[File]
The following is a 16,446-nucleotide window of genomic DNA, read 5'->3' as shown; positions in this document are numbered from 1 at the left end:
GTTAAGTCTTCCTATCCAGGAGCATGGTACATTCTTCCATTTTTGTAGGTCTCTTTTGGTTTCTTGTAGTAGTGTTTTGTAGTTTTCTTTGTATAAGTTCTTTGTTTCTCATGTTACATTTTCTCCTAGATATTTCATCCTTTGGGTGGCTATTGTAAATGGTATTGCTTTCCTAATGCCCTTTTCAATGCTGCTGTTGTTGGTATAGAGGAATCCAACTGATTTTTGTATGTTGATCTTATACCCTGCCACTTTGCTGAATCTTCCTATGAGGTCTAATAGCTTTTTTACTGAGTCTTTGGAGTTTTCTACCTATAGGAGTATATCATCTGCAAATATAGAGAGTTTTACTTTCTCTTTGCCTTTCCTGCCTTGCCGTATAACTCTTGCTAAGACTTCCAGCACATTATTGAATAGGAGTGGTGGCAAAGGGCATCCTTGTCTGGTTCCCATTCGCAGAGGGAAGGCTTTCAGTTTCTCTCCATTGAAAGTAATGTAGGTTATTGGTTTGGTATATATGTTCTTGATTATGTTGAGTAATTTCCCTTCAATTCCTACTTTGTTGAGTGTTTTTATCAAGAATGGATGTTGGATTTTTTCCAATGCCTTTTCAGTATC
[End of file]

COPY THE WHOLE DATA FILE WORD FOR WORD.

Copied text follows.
The following is a 16,446-nucleotide window of genomic DNA, read 5'->3' as shown; positions in this document are numbered from 1 at the left end:
GTTAAGTCTTCCTATCCAGGAGCATGGTACATTCTTCCATTTTTGTAGGTCTCTTTTGGTTTCTTGTAGTAGTGTTTTGTAGTTTTCTTTGTATAAGTTCTTTGTTTCTCATGTTACATTTTCTCCTAGATATTTCATCCTTTGGGTGGCTATTGTAAATGGTATTGCTTTCCTAATGCCCTTTTCAATGCTGCTGTTGTTGGTATAGAGGAATCCAACTGATTTTTGTATGTTGATCTTATACCCTGCCACTTTGCTGAATCTTCCTATGAGGTCTAATAGCTTTTTTACTGAGTCTTTGGAGTTTTCTACCTATAGGAGTATATCATCTGCAAATATAGAGAGTTTTACTTTCTCTTTGCCTTTCCTGCCTTGCCGTATAACTCTTGCTAAGACTTCCAGCACATTATTGAATAGGAGTGGTGGCAAAGGGCATCCTTGTCTGGTTCCCATTCGCAGAGGGAAGGCTTTCAGTTTCTCTCCATTGAAAGTAATGTAGGTTATTGGTTTGGTATATATGTTCTTGATTATGTTGAGTAATTTCCCTTCAATTCCTACTTTGTTGAGTGTTTTTATCAAGAATGGATGTTGGATTTTTTCCAATGCCTTTTCAGTATC